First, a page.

#### Shiing-shen Chern

I was born on October 26, 1911 in Kashing, China, a provincial town about one hundred miles south of Shanghai. My father was a lawyer and government official and it was considered certain that I was going to follow in the footsteps. However, in the next 50 years China was destined to undergo momentous changes, with the side result that I was going to immigrate to a new country and eventually to become a member of this great Academy.

In the education of my childhood a main characteristic was the training of mind and outlook of life according to the teachings of Confucius. Much time was spent on Chinese classics, which even now is my hobby. Physical activities were neglected. My inclination toward mathematics was manifest only to the extent that I had no difficulty studying for myself the limited amount of materials on mathematics then available to me.

My family moved to Tientsin in North China and I
enrolled in 1926 as a freshman in the College of Science
of Nankai University. Lacking experimental skill and
interest, mathematics became my only choice of field.
The choice was made easy because of the inspiring teaching
of my teacher Professor L. F. Chiang. Professor Chiang
was the first one in China to start a mathematical library,
with subscriptions of current journals. I read with great
enthusiasm articles in *School Science and Mathematics*,
*Mathematical Gazette*, and in particular
*Hamburger Abhandlungen*. The latter contained a series of articles
entitled “Topologische Fragen der Differential-geometrie”,
some of which are elementary in nature, which opened my
eyes.

After my graduation in 1930 from Nankai University, I entered Tsinghua University in Peiping, which was the only university at that time with a graduate program. I was guided to work on projective differential geometry, without realizing that it was a dying subject. The field has many routine problems and it was there that I made my first scientific publication. I should say, however, that one of my papers was better than routine and that it was based on my own idea. In any case it was exciting enough for me to have my paper published in a foreign journal and to be addressed by the Editor as “Doctor”.

It was clear to me that I should study in a western country in order to do serious work. Because of the expenses involved I had to wait for the completion of my graduate studies to be awarded a government fellowship. In 1932 Blaschke visited China end I took notes of his lectures. This, together with my early acquaintance with his work, made it imperative for me to go to Hamburg, when I was awarded in 1934 a government fellowship for studies in a foreign country.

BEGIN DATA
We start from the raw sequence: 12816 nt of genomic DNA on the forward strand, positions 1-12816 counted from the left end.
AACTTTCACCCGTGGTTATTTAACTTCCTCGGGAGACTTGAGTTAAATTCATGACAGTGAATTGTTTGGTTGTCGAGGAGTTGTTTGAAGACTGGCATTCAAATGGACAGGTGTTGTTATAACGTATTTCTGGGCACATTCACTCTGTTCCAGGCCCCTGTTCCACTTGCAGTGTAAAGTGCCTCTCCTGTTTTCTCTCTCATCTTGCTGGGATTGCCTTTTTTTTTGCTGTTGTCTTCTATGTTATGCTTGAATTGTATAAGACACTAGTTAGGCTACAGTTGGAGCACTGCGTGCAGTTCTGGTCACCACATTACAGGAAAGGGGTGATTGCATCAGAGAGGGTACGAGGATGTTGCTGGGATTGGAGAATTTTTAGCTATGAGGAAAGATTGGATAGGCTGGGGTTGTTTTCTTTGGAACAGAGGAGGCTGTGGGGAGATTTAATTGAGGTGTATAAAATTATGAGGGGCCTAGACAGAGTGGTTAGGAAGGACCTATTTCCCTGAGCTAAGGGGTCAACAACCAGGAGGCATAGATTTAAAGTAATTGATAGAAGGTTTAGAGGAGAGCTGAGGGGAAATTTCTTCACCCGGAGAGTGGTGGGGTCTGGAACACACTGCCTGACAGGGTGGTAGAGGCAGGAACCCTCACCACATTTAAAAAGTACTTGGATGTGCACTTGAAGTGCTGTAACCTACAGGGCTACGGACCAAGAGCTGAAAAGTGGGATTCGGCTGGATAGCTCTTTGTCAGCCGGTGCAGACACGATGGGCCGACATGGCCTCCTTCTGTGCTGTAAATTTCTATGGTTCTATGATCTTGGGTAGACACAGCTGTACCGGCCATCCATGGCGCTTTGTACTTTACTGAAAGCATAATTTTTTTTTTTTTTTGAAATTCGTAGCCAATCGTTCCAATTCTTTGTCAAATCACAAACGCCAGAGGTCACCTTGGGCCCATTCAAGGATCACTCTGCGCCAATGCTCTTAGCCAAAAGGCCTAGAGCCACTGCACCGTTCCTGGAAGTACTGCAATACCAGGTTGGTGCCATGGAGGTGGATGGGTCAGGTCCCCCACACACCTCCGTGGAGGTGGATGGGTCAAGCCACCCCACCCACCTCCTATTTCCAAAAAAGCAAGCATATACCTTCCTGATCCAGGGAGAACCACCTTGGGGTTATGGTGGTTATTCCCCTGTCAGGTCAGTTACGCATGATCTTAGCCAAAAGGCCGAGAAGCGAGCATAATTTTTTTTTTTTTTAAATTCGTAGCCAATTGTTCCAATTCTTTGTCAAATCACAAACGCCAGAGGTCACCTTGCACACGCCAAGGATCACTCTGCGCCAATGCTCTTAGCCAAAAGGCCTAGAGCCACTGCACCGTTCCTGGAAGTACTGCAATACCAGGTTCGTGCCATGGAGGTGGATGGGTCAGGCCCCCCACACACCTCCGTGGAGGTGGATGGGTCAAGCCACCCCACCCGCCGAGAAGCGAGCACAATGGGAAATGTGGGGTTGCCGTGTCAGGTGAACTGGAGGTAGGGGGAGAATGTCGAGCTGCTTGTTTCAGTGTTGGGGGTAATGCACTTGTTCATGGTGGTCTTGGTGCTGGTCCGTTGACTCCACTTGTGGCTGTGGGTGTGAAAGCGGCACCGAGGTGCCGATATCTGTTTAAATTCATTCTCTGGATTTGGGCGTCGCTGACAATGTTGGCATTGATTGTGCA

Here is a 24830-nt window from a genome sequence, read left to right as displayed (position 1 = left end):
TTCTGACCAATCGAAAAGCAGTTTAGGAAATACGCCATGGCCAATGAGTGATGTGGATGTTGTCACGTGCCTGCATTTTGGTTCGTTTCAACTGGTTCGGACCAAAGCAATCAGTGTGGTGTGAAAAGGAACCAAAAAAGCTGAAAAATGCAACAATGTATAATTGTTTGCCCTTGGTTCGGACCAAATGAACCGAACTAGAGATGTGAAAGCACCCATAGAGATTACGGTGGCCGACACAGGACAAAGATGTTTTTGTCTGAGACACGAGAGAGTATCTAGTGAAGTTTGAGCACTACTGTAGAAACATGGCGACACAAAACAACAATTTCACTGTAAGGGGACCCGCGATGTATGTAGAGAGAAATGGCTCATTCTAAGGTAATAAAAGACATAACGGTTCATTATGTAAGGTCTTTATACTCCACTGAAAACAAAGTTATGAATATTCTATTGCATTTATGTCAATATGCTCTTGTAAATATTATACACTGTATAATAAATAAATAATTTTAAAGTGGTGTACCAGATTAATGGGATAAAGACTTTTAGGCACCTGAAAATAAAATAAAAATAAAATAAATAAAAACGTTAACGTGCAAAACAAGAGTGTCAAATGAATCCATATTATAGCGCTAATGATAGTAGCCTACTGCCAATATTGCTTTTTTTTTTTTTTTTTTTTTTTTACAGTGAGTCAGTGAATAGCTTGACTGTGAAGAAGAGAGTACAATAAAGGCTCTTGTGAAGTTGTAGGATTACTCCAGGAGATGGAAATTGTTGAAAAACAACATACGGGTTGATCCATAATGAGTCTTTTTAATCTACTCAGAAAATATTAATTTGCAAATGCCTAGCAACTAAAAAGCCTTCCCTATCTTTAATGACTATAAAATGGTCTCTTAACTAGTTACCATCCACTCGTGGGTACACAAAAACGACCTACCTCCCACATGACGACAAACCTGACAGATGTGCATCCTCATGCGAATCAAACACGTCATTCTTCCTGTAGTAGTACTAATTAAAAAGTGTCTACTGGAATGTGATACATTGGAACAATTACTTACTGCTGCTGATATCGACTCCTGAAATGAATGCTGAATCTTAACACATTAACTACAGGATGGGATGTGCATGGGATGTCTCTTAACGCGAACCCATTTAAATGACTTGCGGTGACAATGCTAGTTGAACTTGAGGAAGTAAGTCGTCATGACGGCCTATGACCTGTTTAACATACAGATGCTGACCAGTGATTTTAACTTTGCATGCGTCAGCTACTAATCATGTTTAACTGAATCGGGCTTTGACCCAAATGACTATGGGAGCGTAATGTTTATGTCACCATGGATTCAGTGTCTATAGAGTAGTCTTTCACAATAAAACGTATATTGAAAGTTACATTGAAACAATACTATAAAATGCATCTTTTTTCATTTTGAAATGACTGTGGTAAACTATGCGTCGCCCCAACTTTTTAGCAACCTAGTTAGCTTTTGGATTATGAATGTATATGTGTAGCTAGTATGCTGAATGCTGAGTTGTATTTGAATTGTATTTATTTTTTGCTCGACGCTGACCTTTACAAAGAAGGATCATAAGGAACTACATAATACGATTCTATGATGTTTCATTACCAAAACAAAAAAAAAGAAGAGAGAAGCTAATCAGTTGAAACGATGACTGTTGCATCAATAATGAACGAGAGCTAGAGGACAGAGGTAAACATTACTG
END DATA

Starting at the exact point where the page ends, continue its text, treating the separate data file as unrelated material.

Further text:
My student years in Hamburg were happy and uneventful. Blaschke gave excellent general advice, Artin gave the most beautiful lectures, and I had many thorough and patient discussions with Kähler. The general atmosphere was friendly and informal, in spite of the Nazi activities. I finished my D.Sc. degree in 1936. The thesis was an application of the method of the great French mathematician Elie Cartan to problems of the Blaschke school. I was totally impressed by the profundity and importance of Cartan’s works. So when my fellowship was extended another year, I went to Paris. The year 1936–37 which I spent in Paris was decisive on my scientific development. Through personal contact with Cartan, I had a better grasp and perspective of his works, which later played an essential role in a large area of modern mathematics.

I went back to China in the summer of 1937, just at the time when war broke out between China and Japan. In 1937–43 I was a Professor at Tsinghua University and I moved with the University through various parts of free China, following the development of the war. In 1943 I was invited by the Institute for Advanced Study in Princeton to visit the U.S. Although activities in Princeton were restricted on account of the war, the strong tradition in topology allowed me to combine it with my previous training in differential geometry and Lie groups to make some essential progress in global differential geometry. The works done in this period are among the most important that I have done.

After the end of the war I returned to China in 1946. The Chinese government just moved back to Nanking after the conclusion of armistice with Japan. I was asked to organize a newly founded Institute of Mathematics of the Academia Sinica. In the brief period of 1946/48 the Institute played a role in the training of a number of young Chinese topologists and geometers, some of whom are now active in this field. Communist advance toward Nanking and the ultimate collapse of the government made the continuation of my work impossible and I was invited by the Institute for Advanced Study in January of 1949. In the summer of the same year I was appointed a professor of mathematics at the University of Chicago, where I remained till 1960. From 1960 I am a professor of mathematics at the University of California in Berkeley.

I have lectured extensively in universities in
America, Europe, and the Orient. I was invited to give
addresses in several international conferences, in
particular the International Mathematical Congress of
1950 (Cambridge, USA) and of 1958 (Edinburgh, Scotland).
In 1960 I was the Colloquium Lecturer of the American
Mathematical Society. I have served as Editor of several
mathematical journals, including the
*Proceedings of the AMS* and the
*Transactions of the AMS*.
I have been an
associate editor of many other journals. I am a member
of the Academia Sinica (1948) and an honorary member of
the Indian Mathematical Society (1950).

I was naturalized a citizen on April 4, 1961. Three weeks later I was elected a member of the Academy. In this regard I am fully conscious of the esteem and appreciation that my adopted country and my colleagues hold for me.